Tuesday, 23 July 2013

Feast: July 22
Feast Day:July 22
1st century AD, Magdala
Died:1st century AD, Ephesus, Asia Minor or Marseilles, France
Patron of:apothecaries; contemplative life; converts; glove makers; hairdressers; penitent sinners; people ridiculed for their piety; perfumeries; pharmacists; reformed prostitutes; sexual temptation; tanners; women

Is it a coincidence that in the Liturgical calendar for Year C, on July 21st we hear the story of Martha and  Mary, and July 22nd is the Feast day of  Mary Magdalene? I've heard that some  scholars do believe that the two Maries are the same person. As it turns out (according to the EWTN Saints page) this may be a more widespread opinion than I thought! The Greek Fathers, as a whole, distinguish the three persons: Mary,
* the "sinner" of Luke 7:36-50;
* the sister of Martha and Lazarus, Luke 10:38-42 and John 11; and
* Mary Magdalen.
On the other hand most, of the Latins hold that these three were one and the same. Protestant critics and Theologians, however, believe there were two, if not three, distinct persons, and aggressively assert that this is the only possible interpretation of this story. 

 Unlike many of our saints, it would be pretty hard to speak about this woman as a historical figure. All we know is what the Gospel writers say of her. And she is mentioned quite a few times in the Gospels, but it's still difficult for us to formulate an accurate picture based on these little snippets. We can at least say know she accompanied Christ and ministered to Him (Luke 8:2-3); that she had seven devils had been cast out of her (Mark 16:9); that she is next named as standing at the foot of the cross (Mark 15:40; Matthew 27:56; John 19:25; Luke 23:49);that  she saw Christ laid in the tomb. It's also important to note that, as we see in Monday's Gospel passage, she was the first recorded witness of the Resurrection. But what Catholics love her for, is that she is a model of repentance. Her experience of Christ was so powerful that she was given the courage to transform her entire life and follow him.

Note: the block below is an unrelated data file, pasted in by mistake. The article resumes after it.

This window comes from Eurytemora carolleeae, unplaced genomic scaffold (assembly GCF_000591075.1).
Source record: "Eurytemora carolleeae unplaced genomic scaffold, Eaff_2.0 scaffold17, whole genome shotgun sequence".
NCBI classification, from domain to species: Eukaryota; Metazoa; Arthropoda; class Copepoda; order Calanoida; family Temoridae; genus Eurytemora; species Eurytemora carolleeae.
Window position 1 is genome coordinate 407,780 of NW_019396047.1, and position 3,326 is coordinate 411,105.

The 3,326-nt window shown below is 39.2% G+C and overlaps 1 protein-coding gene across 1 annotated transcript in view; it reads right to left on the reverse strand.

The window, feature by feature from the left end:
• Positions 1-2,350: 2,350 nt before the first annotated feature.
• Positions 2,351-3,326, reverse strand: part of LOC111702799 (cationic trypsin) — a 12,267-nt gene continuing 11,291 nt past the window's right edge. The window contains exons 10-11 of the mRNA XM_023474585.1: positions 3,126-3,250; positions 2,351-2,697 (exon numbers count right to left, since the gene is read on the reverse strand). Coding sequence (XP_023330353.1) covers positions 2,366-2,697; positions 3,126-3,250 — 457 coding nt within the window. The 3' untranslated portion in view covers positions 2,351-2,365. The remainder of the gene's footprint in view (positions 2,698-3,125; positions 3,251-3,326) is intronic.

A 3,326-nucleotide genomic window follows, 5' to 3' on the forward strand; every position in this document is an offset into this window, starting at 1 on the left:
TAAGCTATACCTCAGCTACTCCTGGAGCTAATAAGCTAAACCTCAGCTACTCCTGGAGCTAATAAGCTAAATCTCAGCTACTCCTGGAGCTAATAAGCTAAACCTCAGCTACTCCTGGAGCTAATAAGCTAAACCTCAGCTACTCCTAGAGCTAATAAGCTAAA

Reflection:   I was recently having a conversation with a friend of mine about her  very troubled love life. She kept telling me about this guy she had met that was the love of her life. Even when the guy was out of the picture, every week it was same old 'do you think he's thinking about me? I'll never love like this again". I expect that from teenagers, but not from a grown woman, so I've been getting a little impatient with her.   The cause for my impatience, is that I guess, like many of my generation, I believe in moving on when it's time to move on in relationships. I especially, do not think clinging to the past, or even to some idealized understanding of the present is healthy for anyone.  Mine can be a very safe, rational, and even logical understanding of  love.  The thing is, love  doesn't have to be any of these things. In fact, love is at it's best when it's  the opposite! 
 It's what we're reminded of in the Song of Songs of Solomon. This is a book that many non believers would be shocked to find in the Bible. It opens with the line " let me kiss him.."  and for a large part of this short book , explores  the longing for one's lover. The obvious imagery is that God is the lover, longing for his children (the beloved) to return to Him (Her, in this case!). It does get a little descriptive at time, and I don't always know how to respond to it! However, in Monday's passage, the imagery is quite poignant on its own...I have very little to add to it. If you ask 'why was it Chosen for the feast day of Mary Magdelene', I'll simply say...really...the longing is key. Think of Mary on the day of the resurection, longing for her Jesus, her Rabouni. Her grief going to the tomb  must have been overpowering, and her confusion, coupled with a sense of great joy, even stronger as she left the tomb. She was ready to cling to her Lord, to never let him go again. In that sense, to me, she becomes the lover in the Song of Songs who yearns for and searches high and low for her lover. She  also reminds me of the Psalmist,  who proclaims to God '...your ...love...is better than life itself.' Even the Psalmist uses the word 'cling'.